On the Natural History of Destruction
W G Sebald, trans. Anthea Bell
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DURING THE Second World War, vast formations of Lancasters, Halifaxes, Liberators and Flying Fortresses dropped a million tons of bombs on 131 German towns and cities, killing 600,000 and rendering 3.5 million homeless. Allied goals - destroying German industry, and breaking civilian morale - stayed unachieved. W G Sebald is concerned in these 1997 Zurich lectures with the immorality of carpet-bombing. He knows that Hitler was meeting a nemesis of his own devising.
But his main subject is in the inability of German writers to bear truthful witness. Sebald condemns their bad faith and selective amnesia, casting himself in the roles of public conscience and seer.
He loved King Lear's lament for Cordelia (quoted in his prose- poem After Nature): "What's dead is gone forever". One writerly task is to recover what's dead, to peer into the dark, to imagine the worst, to think the unthinkable; to remember. The destruction of Dresden provokes anguish: how can everyday language cope?
Sebald wants you to "see", and not forget: here are images to disturb both appetite and sleep. During Operation Gomorrah, the raid on Hamburg that started at 1am on 27 July 1943, 10,000 tons of explosive and incendiary bombs were dropped. Within minutes, 20sq km were alight, and the fire- storm - moving at 150kph - lifted roofs and gables, tore up trees and drove human beings before it like living torches before depositing them, roasted brown or purple and reduced to a third of their normal size, doubled up in pools of their own melted fat.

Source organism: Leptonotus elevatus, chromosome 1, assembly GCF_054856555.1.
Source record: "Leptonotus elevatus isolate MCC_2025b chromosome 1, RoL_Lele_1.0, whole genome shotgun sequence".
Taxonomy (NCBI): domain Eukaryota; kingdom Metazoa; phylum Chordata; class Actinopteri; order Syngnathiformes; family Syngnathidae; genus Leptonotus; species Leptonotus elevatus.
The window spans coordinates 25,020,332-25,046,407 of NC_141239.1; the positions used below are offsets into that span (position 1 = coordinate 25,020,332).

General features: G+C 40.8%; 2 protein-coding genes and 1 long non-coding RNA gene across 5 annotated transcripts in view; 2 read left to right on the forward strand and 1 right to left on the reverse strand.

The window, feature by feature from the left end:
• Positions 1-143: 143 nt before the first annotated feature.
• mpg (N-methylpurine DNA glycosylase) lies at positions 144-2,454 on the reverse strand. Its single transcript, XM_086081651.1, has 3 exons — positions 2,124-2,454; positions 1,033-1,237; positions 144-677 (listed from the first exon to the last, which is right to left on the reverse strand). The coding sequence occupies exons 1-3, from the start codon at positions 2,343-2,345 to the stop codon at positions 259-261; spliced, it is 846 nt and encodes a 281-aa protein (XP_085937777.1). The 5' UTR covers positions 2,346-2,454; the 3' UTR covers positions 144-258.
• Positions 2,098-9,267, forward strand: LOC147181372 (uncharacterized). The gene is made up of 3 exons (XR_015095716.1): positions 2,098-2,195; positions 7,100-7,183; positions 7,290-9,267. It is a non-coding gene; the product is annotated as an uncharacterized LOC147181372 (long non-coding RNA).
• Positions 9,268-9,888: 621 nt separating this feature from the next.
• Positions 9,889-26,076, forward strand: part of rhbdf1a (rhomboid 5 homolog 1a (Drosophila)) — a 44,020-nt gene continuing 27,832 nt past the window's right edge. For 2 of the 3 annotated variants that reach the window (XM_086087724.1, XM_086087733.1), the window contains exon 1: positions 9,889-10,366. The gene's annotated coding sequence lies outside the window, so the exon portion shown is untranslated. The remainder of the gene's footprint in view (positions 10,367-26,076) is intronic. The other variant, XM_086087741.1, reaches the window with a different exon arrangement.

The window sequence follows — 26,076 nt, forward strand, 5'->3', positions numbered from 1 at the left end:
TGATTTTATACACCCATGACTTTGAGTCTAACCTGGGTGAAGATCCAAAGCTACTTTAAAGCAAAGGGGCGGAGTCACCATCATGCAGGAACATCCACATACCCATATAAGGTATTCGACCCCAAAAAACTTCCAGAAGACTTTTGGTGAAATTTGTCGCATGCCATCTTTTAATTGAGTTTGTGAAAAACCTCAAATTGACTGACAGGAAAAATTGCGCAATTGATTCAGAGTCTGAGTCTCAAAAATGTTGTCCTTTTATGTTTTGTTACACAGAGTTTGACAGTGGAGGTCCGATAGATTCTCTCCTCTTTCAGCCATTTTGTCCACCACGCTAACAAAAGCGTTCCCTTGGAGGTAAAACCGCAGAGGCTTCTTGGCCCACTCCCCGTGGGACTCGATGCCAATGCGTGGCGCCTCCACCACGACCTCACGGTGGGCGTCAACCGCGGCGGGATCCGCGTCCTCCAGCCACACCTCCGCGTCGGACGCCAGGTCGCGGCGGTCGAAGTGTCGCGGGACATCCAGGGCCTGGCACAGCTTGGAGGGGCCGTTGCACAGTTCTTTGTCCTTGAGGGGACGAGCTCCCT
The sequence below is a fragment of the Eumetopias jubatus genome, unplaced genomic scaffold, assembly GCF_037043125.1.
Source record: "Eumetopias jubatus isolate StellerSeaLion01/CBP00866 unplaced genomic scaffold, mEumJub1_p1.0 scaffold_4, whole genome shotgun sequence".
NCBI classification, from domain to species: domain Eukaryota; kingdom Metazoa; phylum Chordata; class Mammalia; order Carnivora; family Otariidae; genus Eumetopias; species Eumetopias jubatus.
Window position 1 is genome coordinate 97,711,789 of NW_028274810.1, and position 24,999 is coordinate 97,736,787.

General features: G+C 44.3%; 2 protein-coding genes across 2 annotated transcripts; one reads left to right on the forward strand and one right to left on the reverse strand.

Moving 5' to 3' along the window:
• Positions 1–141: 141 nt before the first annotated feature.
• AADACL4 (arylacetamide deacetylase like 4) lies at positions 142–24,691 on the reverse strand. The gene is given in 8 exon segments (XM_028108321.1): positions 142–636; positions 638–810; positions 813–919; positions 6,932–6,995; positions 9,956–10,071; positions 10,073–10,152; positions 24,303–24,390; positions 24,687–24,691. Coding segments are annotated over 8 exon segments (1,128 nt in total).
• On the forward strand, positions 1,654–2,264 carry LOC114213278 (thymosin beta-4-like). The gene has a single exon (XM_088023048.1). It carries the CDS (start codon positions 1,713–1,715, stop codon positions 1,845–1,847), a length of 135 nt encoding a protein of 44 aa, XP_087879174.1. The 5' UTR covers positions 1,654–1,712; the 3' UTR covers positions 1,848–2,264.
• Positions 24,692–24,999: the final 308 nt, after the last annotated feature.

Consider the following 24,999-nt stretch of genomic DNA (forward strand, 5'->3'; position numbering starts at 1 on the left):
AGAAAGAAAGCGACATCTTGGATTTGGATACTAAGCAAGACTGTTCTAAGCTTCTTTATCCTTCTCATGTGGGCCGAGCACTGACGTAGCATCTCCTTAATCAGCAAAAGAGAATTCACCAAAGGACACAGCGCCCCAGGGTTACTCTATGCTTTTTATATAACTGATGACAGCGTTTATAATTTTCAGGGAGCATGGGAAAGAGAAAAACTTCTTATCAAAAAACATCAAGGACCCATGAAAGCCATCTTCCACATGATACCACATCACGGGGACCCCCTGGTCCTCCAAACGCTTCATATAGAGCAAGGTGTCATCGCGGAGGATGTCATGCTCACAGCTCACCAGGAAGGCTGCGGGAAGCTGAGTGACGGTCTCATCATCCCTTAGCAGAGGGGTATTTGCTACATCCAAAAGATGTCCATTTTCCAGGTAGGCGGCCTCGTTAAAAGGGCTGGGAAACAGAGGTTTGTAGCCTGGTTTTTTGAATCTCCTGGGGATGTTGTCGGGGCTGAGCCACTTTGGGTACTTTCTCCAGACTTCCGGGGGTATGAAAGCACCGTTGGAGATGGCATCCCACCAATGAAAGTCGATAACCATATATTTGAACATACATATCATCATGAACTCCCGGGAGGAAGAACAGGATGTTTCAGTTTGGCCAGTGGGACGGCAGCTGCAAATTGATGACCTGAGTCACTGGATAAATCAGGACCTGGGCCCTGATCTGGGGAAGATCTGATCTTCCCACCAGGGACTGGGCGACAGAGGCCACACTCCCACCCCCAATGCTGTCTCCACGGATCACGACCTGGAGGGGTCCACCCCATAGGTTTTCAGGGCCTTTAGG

Records of autopsies ("heads and extremities could frequently be broken off without difficulty") are impressive. Casualty figures have never been agreed. A surviving mother - half-deranged with grief and shock - carried about in a suitcase the mummified remains of her child. Germans, who had proposed to "sanitise" all Europe, became themselves the rat people, ruled by rodents and "slippery finger- length maggots".
They fell first into lassitude and not-seeing, soon into wilful not-remembering.
There are corpses built into the foundations of the postwar German state whose "economic miracle" needed a destruction of outdated industrial complexes, and exploited the passive yet energetic workforce Nazism
"Sir, if a butcher tells you his heart bleeds for his country" - Samuel Johnson once said - "you may be sure he feels no uneasy sensation".W G Sebald, poet of discomfort, deplored facile un- earned feeling. …